PIERRE — The recent find of the emerald ash borer (EAB) in Alta, Iowa, has renewed interest in the invasive insect. However, the borer has still not been found in South Dakota and residents are advised to hold off on treating their ash trees.
“Our foresters are receiving inquiries from tree owners and tree companies about starting to treat their trees for the emerald ash borer,” says Greg Josten, state forester for the South Dakota Department of Agriculture. “While the insect was recently found in a tree within 60-80 miles of communities in Union County, treatments for South Dakota trees are still premature.”
South Dakota Department of Agriculture forest health specialist Dr. John Ball advises that standard protocol is not to begin treatments, sprays or injections until the insect has been detected within 15 miles of your tree. “It may be several years or more before people need to consider protecting their ash trees.”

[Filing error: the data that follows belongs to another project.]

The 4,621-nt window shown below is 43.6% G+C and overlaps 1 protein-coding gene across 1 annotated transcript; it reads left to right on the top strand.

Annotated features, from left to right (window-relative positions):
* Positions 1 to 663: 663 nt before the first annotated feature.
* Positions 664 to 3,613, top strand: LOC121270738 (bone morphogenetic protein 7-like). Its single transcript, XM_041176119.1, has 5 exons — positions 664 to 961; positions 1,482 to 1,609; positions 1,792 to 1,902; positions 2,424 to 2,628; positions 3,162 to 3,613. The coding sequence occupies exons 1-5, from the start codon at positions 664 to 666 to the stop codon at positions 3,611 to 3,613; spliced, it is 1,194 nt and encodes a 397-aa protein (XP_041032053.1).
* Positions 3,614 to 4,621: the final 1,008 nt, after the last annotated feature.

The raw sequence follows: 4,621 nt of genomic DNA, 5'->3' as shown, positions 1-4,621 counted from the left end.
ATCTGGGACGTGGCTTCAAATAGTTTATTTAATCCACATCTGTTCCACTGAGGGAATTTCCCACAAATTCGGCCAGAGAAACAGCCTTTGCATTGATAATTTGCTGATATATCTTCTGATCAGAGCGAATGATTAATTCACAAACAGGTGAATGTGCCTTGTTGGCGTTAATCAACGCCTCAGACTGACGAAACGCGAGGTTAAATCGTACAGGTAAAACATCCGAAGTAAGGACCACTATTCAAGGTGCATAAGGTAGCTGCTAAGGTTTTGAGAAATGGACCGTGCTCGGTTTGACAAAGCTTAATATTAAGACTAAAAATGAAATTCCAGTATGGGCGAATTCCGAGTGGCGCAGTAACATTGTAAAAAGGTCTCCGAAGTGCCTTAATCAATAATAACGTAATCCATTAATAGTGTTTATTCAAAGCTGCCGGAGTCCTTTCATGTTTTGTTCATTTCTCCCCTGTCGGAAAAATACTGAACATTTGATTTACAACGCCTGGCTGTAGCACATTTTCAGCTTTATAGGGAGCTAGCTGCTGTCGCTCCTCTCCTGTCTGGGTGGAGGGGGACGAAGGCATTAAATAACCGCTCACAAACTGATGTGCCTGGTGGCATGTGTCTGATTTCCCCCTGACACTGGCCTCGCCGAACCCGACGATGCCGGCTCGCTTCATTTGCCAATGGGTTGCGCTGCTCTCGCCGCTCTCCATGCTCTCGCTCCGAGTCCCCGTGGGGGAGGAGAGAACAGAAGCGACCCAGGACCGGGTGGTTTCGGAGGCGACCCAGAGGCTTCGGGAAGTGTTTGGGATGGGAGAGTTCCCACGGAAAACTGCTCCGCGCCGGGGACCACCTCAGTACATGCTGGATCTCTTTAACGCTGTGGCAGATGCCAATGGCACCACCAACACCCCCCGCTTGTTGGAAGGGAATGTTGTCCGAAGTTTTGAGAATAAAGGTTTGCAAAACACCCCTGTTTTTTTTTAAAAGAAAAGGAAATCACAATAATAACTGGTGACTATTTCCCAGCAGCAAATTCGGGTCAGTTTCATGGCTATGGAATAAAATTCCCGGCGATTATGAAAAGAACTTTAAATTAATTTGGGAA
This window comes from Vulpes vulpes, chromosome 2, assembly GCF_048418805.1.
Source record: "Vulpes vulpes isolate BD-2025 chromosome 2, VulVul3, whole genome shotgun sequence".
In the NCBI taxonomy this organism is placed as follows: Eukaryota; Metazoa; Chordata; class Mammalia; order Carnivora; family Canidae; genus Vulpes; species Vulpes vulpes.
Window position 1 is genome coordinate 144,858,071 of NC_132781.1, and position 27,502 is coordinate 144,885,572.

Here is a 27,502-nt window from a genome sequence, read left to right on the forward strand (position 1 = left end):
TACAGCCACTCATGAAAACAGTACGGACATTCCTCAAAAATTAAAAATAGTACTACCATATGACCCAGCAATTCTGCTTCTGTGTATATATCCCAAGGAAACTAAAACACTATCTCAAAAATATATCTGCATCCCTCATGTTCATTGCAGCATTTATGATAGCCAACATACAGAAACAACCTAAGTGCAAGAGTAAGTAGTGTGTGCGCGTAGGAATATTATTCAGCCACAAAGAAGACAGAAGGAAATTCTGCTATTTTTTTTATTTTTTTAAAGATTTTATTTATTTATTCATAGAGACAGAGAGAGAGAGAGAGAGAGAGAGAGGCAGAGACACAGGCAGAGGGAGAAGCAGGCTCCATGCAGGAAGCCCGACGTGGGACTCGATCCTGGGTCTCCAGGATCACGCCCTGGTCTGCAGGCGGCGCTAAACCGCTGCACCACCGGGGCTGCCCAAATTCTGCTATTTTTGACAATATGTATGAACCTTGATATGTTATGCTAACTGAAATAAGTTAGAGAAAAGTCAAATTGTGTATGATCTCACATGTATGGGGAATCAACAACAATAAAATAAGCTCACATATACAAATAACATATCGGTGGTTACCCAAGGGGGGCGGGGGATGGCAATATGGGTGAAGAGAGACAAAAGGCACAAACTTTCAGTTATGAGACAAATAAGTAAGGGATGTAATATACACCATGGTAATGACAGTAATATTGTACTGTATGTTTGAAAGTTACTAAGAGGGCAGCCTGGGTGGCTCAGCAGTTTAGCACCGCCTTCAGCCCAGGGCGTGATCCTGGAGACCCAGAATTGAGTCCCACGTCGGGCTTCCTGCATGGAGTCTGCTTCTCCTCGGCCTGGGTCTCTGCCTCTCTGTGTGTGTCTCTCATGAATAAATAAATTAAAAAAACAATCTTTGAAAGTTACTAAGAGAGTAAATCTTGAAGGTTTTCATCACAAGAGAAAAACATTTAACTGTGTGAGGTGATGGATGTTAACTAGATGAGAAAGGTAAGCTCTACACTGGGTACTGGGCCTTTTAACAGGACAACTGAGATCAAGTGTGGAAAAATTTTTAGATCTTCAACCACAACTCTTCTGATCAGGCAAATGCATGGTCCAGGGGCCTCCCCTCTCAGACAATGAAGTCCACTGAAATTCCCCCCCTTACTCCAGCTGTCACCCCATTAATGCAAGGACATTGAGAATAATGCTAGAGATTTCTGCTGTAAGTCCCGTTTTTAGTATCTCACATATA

There are many insecticides and treatment methods that provide excellent protection from the borer and can even be used to kill an existing infestation in a tree. Lists of treatment options will be made available to the public and commercial applicators when EAB is detected in a South Dakota county or a county adjacent to the state.
Agriculture is a major contributor to South Dakota’s economy, generating $25.6 billion in annual economic activity and employing over 115,000 South Dakotans. The South Dakota Department of Agriculture’s mission is to promote, protect and preserve South Dakota agriculture for today and tomorrow. Visit SDDA online at http://sdda.sd.gov or find us on Facebook and Twitter. SD Ag Chat podcasts can be found http://sdda.sd.gov/news. You may subscribe to SD Ag Chat, free of charge, through Google Play Music, iTunes or from https://sdagchat.podbean.com/.
— South Dakota Department of Agriculture
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